"Money in Politics" Fosters Big Government

SEPTEMBER 3, 2013 | by NATHAN BENEFIELD

You probably hear a lot about "money in politics," but rarely do pundits correctly identify the largest source of special interest political spending.  According to a new report, big labor spent a reported $1.7 billion on politics during the 2012 election cycle.  

A new analysis from the National Institute for Labor Relations Research finds that labor unions spent $1.3 billion during 2011 and 2012, from dues, on political activities and lobbying based on self-reported data. Union PACs collectively gave another $270 million during the 2012 election to federal, state and local candidates, and spent another $45 million on elections through union-controlled activist groups known as 527's.

While unions cannot make contributions to candidates from required membership dues federally in most states, they can set up political action committees (PACs) for this purpose, and they can and do use membership dues for lobbying or "educational efforts" to get out the vote, and even independent ads in support of endorsed candidates.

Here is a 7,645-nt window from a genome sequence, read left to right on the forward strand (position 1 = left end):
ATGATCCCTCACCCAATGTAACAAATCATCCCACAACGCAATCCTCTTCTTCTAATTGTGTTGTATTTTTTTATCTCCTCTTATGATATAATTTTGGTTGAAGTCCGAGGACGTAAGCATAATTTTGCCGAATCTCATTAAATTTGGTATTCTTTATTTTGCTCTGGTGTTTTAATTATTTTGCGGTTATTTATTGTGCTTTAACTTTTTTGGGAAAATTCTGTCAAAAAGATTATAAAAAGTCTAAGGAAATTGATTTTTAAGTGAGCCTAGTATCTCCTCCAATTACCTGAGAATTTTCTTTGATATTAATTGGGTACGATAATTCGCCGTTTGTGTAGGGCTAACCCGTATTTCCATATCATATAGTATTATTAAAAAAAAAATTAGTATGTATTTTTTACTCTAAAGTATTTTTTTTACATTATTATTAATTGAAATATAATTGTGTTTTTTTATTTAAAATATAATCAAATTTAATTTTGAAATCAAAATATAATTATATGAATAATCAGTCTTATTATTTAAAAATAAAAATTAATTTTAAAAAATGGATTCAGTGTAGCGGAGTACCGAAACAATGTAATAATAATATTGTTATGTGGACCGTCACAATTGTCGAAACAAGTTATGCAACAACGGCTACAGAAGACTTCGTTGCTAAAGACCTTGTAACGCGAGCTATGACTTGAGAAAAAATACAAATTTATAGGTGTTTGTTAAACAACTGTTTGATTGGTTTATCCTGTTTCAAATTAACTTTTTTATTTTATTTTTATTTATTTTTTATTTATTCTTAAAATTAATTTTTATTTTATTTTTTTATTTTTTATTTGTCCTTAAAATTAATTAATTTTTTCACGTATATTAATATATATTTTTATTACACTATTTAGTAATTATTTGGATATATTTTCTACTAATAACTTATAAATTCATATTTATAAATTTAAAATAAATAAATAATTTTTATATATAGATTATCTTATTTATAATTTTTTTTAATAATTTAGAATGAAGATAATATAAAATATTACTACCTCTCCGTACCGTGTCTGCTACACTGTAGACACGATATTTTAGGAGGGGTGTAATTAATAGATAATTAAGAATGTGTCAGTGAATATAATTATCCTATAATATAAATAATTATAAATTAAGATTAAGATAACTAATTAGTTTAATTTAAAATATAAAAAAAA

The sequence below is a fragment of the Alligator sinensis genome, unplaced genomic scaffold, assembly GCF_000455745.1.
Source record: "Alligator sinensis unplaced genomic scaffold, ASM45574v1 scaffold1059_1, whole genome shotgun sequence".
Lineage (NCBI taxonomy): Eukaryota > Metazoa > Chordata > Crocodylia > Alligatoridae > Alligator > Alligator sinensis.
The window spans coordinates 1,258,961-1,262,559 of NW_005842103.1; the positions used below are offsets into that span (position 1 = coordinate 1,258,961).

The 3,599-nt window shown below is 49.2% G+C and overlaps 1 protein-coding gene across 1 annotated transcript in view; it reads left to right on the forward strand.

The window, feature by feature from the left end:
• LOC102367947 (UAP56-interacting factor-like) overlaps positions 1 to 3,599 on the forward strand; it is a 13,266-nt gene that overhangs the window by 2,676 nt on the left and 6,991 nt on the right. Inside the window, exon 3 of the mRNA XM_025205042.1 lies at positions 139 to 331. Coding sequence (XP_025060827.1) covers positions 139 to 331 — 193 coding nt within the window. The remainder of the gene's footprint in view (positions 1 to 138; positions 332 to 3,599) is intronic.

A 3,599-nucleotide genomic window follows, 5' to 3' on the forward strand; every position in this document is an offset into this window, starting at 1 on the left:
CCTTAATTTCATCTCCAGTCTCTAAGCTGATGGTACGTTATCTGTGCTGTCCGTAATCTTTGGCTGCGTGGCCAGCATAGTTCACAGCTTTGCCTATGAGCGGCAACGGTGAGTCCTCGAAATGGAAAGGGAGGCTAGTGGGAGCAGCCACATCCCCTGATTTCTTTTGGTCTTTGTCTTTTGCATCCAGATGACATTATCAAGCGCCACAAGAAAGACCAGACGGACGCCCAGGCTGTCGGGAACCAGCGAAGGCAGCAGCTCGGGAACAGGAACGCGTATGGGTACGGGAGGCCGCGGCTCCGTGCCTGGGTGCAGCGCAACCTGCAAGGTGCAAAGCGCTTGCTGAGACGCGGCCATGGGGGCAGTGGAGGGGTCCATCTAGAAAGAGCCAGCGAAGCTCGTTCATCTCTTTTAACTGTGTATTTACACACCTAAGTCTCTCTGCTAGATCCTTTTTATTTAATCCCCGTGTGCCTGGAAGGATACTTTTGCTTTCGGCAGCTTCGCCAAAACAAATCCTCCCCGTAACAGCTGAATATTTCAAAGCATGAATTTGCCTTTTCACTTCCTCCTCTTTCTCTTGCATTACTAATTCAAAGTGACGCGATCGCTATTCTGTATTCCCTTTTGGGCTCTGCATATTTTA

Moreover, in the case of government unions, taxpayers help support this political spending.  State and local governments collect dues—and even PAC contributions—for unions, automatically deducting them from workers' paychecks like taxes, before workers ever see the money.

In a recent op-ed, Matt Brouillette explains why this political spending, and the unfair privilege given to government unions, thwart good policies that most Pennsylvanians support.



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